4) Connect with other authors. These people can help you grow your audience by sharing your releases, covers, and other interesting things related to you. I’m not telling you to find these people for the singular purpose of leeching off of their audience (this is way gross, so don’t), but if you’re genuinely interested in who they are, what they do, and how they do it, spend time getting to know them. Make friends. If they like you, and they think your work would appeal to their audience, they’re far more likely to lend you a hand. The key here is building a relationship. It’s important. And always, always be on the lookout for any ways you can help them, too (both in advance and in return). Lift as you climb. Share knowledge. I can’t tell you how huge a difference one new connection can make, and you never know who will see your name. Make sure your first impression is a good one. Basically, just be nice. People are stronger together than on their own.
5) Find something of wide interest and tie it to your books. I post a lot of superhero stuff (it helps I’m interested in it anyway), to the point where a lot of my author/reader/blogger friends have started tagging me for anything and everything superhero related on Facebook and Twitter. I’m not complaining about being branded as “the superhero girl”, especially as that pertains to the series I’m releasing the last of in July, but it makes me chuckle every time. It doesn’t really feel “gimmicky” to me as I honestly like the shared things, so if you go that route, don’t force it. If you’re writing an entire book on the premise of futuristic tech, or horse breeding, or a certain historical period, chances are you’re interested in that anyway. Share the odd things you research. Whatever that interest is, make it yours, and let everyone know about it.
Those are the biggest things I’ve done in the last year that have had real, measurable results. It’s basically all about engaging and interacting with people. Approaching them humbly and presenting something interesting or funny will get you far.
And don’t be afraid to ask questions. You’d be amazed at what the people around you know. I’m always up for sharing what I know with others. You can find me any time, in any of these places:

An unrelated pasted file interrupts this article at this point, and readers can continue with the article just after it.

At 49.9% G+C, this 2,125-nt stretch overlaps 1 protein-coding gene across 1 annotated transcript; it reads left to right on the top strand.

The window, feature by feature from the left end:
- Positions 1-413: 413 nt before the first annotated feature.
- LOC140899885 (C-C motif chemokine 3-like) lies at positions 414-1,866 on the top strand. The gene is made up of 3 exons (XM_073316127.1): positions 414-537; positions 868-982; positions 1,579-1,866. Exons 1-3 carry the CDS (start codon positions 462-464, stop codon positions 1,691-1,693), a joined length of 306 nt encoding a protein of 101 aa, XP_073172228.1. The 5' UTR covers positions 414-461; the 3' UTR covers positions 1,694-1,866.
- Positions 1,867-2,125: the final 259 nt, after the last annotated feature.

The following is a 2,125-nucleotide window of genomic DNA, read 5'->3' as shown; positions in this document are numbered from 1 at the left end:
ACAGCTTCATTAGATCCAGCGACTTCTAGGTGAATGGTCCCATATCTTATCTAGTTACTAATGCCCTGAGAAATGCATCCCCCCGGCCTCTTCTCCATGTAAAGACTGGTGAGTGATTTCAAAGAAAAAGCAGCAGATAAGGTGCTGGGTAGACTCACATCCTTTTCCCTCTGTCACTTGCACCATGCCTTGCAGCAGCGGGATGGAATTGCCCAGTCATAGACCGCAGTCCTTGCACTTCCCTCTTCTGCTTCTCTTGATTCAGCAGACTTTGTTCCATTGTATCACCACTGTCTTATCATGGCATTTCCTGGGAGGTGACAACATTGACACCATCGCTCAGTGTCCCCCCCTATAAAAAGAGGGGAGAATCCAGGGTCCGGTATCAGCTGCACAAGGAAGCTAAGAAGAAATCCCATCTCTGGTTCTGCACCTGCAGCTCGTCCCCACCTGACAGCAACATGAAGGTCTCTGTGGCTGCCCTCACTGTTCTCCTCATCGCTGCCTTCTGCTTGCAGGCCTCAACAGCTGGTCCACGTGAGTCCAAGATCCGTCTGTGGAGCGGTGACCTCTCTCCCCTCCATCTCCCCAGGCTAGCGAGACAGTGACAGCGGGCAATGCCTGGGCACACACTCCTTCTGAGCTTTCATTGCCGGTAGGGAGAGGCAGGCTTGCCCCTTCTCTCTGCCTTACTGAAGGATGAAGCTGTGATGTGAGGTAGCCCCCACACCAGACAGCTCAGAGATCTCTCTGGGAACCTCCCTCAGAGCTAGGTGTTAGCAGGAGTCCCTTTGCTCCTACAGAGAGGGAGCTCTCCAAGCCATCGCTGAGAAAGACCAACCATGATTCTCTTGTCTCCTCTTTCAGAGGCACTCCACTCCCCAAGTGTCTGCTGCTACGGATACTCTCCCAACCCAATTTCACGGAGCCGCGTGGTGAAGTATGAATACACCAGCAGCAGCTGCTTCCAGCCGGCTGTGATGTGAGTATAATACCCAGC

My blog: http://www.starlahuchton.com
Facebook Author Page: https://www.facebook.com/pages/Starla-Huchton-Author-Page/255657227797465
And there we have it, folks! That’s some solid advice and examples of what can work. Every author is different, and every author’s circle of fans and readers is different, but in this day and age it’s best to be knowing a little more about the digital domain of author/book marketing. Try some of this out and see how it works for you.
Disclaimer: Views From The Captain’s Chair are just that: views. These are not laws. These are not set in stone. I could be totally wrong. I could be off my rocker (shut up). I could be full of S-H-I-T. I could change my mind next week. All of that is possible. Who knows? But if even just a little of this helps you then I’m happy with that. If it just makes you stop and think then I’ve done my job. Which I really need to get back to. Blogging don’t pay for the bourbon! Oh, and the whole Captain’s Chair thing? Yeah, I write in a captain’s chair. It’s true, Mateys! Got a question? Need some one on one? Shoot me an email, a DM, a PM (no BMs) or comment below.
Jake Bible lives in Asheville, NC with his wife and two kids.
Novelist, short story writer, independent screenwriter, podcaster, and inventor of the Drabble Novel, Jake is able to switch between or mash-up genres with ease to create new and exciting storyscapes that have captivated and built an audience of thousands.
He is the author of the bestselling Z-Burbia series for Severed Press as well as the Apex Trilogy (DEAD MECH, The Americans, Metal and Ash), Bethany and the Zombie Jesus, Stark- An Illustrated Novella, and the forthcoming YA zombie novel Little Dead Man, and Teen horror novel Intentional Haunting (both by Permuted Press).
Posted on June 25, 2014, in Views From The Captain's Chair! and tagged fiction, future, genre, horror, indie publishing, Jake Bible, science fiction, scifi, self-publishing, traditional publishing, writing. Bookmark the permalink. 1 Comment.